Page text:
The New England and the Chesapeake Regions Dbq Essay
Sorry, but copying text is forbidden on this website!
Throughout the 17th century, the newly settled colonies in North America continued to identify themselves as Europeans. But as colonial expansion progressed they assumed different identities. By the 1700’s, the typical religious spirit and family oriented lifestyle in New England set itself apart from the Chesapeake region, whose fertile land and extended growing season attracted a distinct group of diverse settlers who had different political ideas about government. These unique societies had different reasons for coming to the new world as well.
The New England and the Chesapeake regions differ in social, economic, and geographical aspects.
The Individuals who settled the Chesapeake region were prompted by the rumors of gold and quick wealth, whereas the New England puritans fled the “The Protestant reform” in order to achieve religious freedom (Bailey, Kennedy, and Cohen 42-43). The Joint Stock Company landed in Virginia in search of gold in order to match the riches of the Spanish Empire (Document F). Even though no gold was discovered, the development of Tobacco by John Rolfe as a cash crop in 1612 would ensure that wealthy profiteers would continue to settle the Chesapeake and mold it into a mercantilist society (Bailey, Kennedy, and Cohen), while the New England society was representing a flawless society of families and religion, “a city upon a hill” (Document A). Although the Puritans grew out of the English society, they sought solitude from their mother country and they were less concerned with their ties to England as the settlers of the Chesapeake were.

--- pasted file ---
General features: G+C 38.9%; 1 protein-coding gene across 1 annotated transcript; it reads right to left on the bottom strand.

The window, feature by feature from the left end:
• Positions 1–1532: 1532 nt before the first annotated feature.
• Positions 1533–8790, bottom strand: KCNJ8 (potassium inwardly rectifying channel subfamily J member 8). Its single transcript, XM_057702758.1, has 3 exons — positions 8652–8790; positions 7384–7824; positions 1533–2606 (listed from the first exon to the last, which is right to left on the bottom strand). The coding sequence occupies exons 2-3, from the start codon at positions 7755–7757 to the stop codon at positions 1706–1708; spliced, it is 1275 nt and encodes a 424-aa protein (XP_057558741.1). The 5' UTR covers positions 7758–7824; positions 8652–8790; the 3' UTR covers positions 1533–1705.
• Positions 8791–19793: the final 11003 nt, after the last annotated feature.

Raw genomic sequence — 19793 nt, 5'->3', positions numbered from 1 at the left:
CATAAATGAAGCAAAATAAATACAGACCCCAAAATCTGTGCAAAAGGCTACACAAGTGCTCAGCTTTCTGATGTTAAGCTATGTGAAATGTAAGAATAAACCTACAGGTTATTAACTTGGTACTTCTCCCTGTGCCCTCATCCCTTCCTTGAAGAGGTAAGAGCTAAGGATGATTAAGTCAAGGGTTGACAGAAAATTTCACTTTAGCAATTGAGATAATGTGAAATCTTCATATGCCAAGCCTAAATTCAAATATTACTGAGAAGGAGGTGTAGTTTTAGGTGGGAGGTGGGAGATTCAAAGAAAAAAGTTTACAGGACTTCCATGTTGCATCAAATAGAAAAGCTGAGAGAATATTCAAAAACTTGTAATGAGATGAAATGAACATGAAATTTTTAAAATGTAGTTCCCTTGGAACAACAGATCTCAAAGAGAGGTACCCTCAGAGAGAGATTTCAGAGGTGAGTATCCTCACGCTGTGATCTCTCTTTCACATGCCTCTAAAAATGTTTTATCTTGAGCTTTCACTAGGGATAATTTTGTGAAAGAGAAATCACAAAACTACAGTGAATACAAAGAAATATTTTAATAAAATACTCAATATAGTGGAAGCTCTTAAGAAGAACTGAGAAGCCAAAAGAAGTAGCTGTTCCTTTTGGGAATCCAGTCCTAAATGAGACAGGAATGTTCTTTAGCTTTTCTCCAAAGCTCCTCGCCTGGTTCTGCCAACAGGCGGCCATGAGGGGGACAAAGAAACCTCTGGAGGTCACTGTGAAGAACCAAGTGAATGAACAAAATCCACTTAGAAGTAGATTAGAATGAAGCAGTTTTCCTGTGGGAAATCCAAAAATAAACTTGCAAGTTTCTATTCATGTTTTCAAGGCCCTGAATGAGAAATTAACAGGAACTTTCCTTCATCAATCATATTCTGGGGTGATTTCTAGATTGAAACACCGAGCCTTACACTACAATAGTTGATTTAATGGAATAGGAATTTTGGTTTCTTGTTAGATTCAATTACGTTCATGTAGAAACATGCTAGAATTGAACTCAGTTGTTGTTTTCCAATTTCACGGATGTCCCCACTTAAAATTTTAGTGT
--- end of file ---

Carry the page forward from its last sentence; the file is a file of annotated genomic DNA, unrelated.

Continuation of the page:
Firstly, the New England Puritans fleeing from England to avoid religious convictions held close ties to their faith. In their society, they believed that they were obligated to do god’s will and create morally right, Christian communities who led strict lives devoted to god. John Winthrop expresses these responsibilities when he states, “We must uphold a familiar commerce together in all meekness, gentleness, patience, and liberality” (Document A). However, the Chesapeake settlers set out different goals that fueled the structure of their economic society. Citizens in this region had no religious aspirations, but rather motives to, “dig gold, wash gold, refine gold, load gold,” (Document F).
This mentality leads to settlements based on competition and greed which prevented unification of the Chesapeake society. The New England colonies were composed of families, and this occurred because the religious aspect of society was more appealing to families who wished to live in a unified community based on god (Document B). Meanwhile, the Chesapeake region was colonized by mostly single men based on the fact that the economics and profitability of this society were not conducive to a unified family life (Document C).
Secondly, the climate of the Chesapeake was ideal for large landholders. Farming was a profitable industry in this region, especially near rivers where mass production of cash crops such as tobacco or rice was possible. On the Contrary, the climate in New England was less favorable to the mass production of staple products; however their diversified industry included small farms, cod fishing, and the production of nutmeg. The continental climate in New England made the spread of diseases difficult which in turn increased the life expectancy of citizens in this region, especially in men. In contrast, diseases were more commonly spread based on the climate of the Chesapeake.